Log of SV Free Spirit and ships company

The chronicles of the schooner Free Spirit and her crew, embarking on an open ended journey upon the great rolling heap. Free Spirit is currently pursuing humanitarian and commercial goals in the Dominican Republic, on the island of Hispaniola. Working under the Ocean Reach USA and Paradigm Research banners, she is serving as logistics headquarters, workshop, and development laboratory for many ongoing projects. This is the log of her journey.....

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Wednesday, August 30, 2006

Along the way

Well, our drive through the Yukon has been enlightening. The people are charming enough, with a few notable exceptions, and the folks are curiously lacking in motivation to do anything in general, again with many notable exceptions.

In all, an experience not to be missed, but be prepared to get the cold shoulder a bit and bring your own coffee apparatus unless you want to spend $3 a cup on the worst coffee you ever threw out.

A very representative case in point: We bought cheeseburgers from a fast food joint for $4 US that would cost less than $1.50 anywhere in the USA. The order was poorly taken, and promptly but poorly prepared by kids that would have been fired from any fast food joint in the states... they were working for $11.00 an hour (starting wage, as advertised on the building) Ah, the wondrous joys of socialism.....

Price signs are often curiously inaccurate....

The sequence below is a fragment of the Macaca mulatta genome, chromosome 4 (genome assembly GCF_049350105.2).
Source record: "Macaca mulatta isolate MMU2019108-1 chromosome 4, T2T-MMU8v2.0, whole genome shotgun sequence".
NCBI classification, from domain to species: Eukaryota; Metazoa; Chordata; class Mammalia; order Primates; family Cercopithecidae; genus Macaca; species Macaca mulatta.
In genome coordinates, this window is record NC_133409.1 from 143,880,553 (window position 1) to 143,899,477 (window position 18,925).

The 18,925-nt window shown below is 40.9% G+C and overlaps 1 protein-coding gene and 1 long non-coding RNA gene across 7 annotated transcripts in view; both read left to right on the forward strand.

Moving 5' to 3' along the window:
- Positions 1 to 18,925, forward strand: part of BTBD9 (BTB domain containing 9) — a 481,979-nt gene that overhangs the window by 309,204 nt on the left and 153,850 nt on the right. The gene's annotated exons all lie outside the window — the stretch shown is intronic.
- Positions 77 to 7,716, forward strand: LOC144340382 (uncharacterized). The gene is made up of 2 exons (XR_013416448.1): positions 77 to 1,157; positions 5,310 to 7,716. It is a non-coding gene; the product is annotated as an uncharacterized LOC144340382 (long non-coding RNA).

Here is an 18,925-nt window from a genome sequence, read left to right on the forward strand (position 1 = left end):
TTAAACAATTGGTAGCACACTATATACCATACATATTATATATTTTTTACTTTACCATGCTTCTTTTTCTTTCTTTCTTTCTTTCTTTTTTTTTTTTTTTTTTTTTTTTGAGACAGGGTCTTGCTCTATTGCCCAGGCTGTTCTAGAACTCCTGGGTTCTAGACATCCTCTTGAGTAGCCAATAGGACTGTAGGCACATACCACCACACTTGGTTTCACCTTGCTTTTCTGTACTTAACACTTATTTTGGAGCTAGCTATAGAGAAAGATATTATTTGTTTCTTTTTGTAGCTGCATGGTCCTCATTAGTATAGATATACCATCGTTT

("oh, they upped it but they haven’t changed the sign yet, eh") Yeah, Right.

This story was replayed in many ways along the trip, but became less and less prevalent as we worked our way south.

On the other hand, it shows that the people must be well cared for, as they obviously are difficult to motivate financially..... so who says that’s a bad thing?

(unless you want a good, cheap burger, courteously prepared)

I wonder if it's the French influence? Everyone knows the French are rude, it's to be expected. After all, it is part of their cultural heritage, their very national identity. If I were French, I'd rude it up good, especially for the tourists, mustn't disappoint the tourists.

By the time you get down to Dawson Creek, things are a bit sorted out, and a sense of cultural normality returns to the environment.

Cheerfulness and a warm smile are the norm here.

Yet another stunning vista on the drive through the Yukon, eh.

Laird Hot springs was a hit with the kids and us alike. A mostly natural, unspoiled hot spring experience!

More from Laird

A sad photographic indictment of the fledgling Canadian automotive industry. I always wondered why Canadians always drive US or Asian vehicles, but now I know better than to ask. Tragically, this model lacked any drive train whatsoever and was abandoned at the lakeside by it's disgruntled owner. "Hell on the neck anyway" I heard him grumble as he walked away to thumb a ride home.

A rare photographic record of the two arsed mountain goat. What a spectacular find!!

Canadian Pebble deer grazing on the granite rich deposits by the roadside.